A hunted editor dodges death to bring the news to refugees
By David Abel | The San Francisco Chronicle | 4/15/1999
TETOVO, Macedonia -- Two weeks ago, sitting alone in the basement of a friend's vacated home, Baton Haxhiu watched on CNN as colleagues, foreign reporters and NATO officials pronounced him dead by summary execution.
Haxhiu, editor-in-chief of Kosovo's leading ethnic Albanian newspaper, Koha Ditore (Daily Times), froze. He thought about his wife and 3-year-old boy. There was nothing he could do. He was a hunted man.
''It was very hard for me," said Haxhiu, 33, who recently surfaced in this largely ethnic Albanian city in northwest Macedonia. "But I was on the Serbs' list. I knew what they would have done if they found me."
On the morning of March 23, the day before NATO began raining bombs on Serbia, Haxhiu (pronounced Hah-GEE-you) drove to his office in the Kosovo capital of Pristina and found blood on the newspaper's front steps. A security guard had been killed, the daily's press burned, all the computers in the office smashed. Before "fining" him 300 German marks, Haxhiu says, police at the scene told him the newspaper would never be published again.
But the bearded editor is moving to prove the Serbs wrong. Next week, with contributions including $150,000 from the British government, Haxhiu and his scattered team of reporters intend to deliver their 24-page broadsheet for free to the thousands of refugees living in camps in Macedonia and Albania. They also plan a new Web site - Serbs destroyed Koha Ditore's previous server, according to Haxhiu - and to take testimony from refugees to document alleged war crimes for the International Criminal Tribunal in The Hague.
''What our people need right now is a sense of community," said Haxhiu, sipping a beer at a swanky cafe in Tetovo between hugs from friends and cell phone calls. "They do not have enough information. They don't know who is alive or dead or where their families are. We want to help."
Indeed, a quick tour through any of the sprawling tent cities dotting Macedonia provides a sense of how desperate the refugees are for information. Some ask foreigners to borrow cell phones and quiz them on the war. Others ask for batteries to supply their radios.
Few appreciate the value of news as much as Haxhiu. For 10 days, he moved surreptitiously from basement to basement, from mosques to friends' homes, hoping to avoid the Serbian onslaught sweeping Kosovo. His only possession was a radio.
He wanted to know what had happened to other intellectuals reported killed by Serbs after attending the funeral of a Kosovar human rights lawyer. He learned later that many of them were also alive. "The only important thing for me was the news," he said.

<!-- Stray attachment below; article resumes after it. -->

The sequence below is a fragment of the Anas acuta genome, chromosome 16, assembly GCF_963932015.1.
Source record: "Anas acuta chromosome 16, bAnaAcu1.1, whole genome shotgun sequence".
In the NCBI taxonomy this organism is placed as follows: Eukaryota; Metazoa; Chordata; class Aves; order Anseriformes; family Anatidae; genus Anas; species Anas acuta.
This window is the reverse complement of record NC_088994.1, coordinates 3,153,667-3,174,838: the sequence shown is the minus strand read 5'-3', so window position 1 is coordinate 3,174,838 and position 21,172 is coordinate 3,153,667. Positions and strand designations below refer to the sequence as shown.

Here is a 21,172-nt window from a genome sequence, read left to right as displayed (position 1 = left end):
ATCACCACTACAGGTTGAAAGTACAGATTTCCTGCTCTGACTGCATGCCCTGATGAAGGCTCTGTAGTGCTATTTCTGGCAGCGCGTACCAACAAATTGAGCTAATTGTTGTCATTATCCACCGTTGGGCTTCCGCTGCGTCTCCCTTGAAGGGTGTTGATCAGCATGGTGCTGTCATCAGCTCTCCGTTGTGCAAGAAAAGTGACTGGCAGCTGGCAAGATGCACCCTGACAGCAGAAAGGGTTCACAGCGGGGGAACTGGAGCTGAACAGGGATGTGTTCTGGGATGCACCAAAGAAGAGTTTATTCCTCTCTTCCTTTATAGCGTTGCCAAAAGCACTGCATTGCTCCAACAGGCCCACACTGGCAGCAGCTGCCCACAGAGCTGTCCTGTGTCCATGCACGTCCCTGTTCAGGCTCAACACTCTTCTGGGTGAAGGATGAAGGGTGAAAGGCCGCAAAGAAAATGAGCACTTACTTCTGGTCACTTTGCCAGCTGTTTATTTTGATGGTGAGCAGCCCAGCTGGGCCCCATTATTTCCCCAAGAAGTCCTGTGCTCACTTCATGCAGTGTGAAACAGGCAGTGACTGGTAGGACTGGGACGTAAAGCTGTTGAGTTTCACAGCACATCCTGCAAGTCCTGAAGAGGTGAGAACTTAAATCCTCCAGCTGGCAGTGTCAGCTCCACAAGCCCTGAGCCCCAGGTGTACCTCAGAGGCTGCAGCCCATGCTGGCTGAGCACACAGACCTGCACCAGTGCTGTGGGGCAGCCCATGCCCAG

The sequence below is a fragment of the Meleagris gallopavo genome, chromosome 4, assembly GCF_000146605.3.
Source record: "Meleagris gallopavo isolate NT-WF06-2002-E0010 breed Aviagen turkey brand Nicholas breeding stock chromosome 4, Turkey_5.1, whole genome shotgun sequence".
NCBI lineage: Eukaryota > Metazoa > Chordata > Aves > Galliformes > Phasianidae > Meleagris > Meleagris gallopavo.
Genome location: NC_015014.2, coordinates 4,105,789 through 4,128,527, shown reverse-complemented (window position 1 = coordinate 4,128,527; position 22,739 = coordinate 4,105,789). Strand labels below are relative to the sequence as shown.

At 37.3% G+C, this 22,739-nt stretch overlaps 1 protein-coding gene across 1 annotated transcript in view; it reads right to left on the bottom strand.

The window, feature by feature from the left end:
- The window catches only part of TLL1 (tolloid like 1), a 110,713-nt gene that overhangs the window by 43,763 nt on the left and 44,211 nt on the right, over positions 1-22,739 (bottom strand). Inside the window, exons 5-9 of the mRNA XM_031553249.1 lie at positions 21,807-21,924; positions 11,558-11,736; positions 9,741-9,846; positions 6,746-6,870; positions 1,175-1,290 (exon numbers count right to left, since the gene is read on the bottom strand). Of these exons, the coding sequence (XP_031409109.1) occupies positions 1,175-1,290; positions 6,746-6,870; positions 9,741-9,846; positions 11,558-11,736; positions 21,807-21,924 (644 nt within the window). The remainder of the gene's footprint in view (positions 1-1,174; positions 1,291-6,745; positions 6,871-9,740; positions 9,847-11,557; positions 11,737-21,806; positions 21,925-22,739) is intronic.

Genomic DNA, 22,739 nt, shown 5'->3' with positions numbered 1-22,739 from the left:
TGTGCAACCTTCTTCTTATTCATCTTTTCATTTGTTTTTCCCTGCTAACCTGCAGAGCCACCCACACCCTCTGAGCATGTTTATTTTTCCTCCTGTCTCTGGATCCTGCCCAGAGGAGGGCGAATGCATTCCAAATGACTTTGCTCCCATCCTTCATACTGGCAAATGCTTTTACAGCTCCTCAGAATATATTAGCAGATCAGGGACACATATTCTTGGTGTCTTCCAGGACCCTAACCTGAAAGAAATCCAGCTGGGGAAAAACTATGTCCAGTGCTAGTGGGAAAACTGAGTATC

Haxhiu has worked as a journalist since writing for his university's newspaper in Pristina. In March 1996, with tensions mounting as Serbian leader Slobodan Milosevic cracked down on Kosovo's nearly 2 million ethnic Albanians, he started the independent Koha Ditore. The paper criticized not only Milosevic's repression, but also the growing movement toward armed resistance supported by the Kosovo Liberation Army. For its stance, the newspaper's employees became victims in the emerging conflict. Serbian police frequently harassed distributors and sometimes beat them. Haxhiu was repeatedly interrogated.
After 10 days dodging marauding paramilitary units, Haxhiu found his opportunity to escape. Through the basement window of the neighborhood mosque where he had been hiding, he saw thousands of legs scurrying in the streets. He previously had shaved his auburn beard to disguise himself. He put on a hat. When he got outside, he saw a young woman holding a baby. " 'From now on, I am your husband and this is my child,'" Haxhiu told the woman, who immediately recognized him. "She just said, 'You're alive!'"
The soft-spoken journalist sped away with the woman and child in his red Volkswagen Golf. His own wife, son and parents remained in Pristina.
Four days later, with the help of the leader of Macedonia's ethnic Albanian political party, he crossed from Kosovo into Macedonia untouched by Serbian police. He emerged in London, where Britain and other Western nations pledged to help him launch Koha Ditore in exile.
Working out of a friend’s small, unadorned office and spending most of his time exchanging news with friends from Kosovo at the café, Haxhiu says the only obstacle in his path may be the Macedonian government.
This small former republic of Yugoslavia has long discriminated against its ethnic Albanians, which account for at least 23 percent of its population. Many Macedonians fear their recently established country could turn into another Kosovo, with ethnic Albanians seeking independence o a greater Albania.
Haxhiu says he’s concerned that "paranoid" government officials might ban him from publishing in Macedonia. But he’s confident that the paper will be in the hands of refugees by next week.
"Our plan is to publish," he says. "The refugees need news. We will provide it."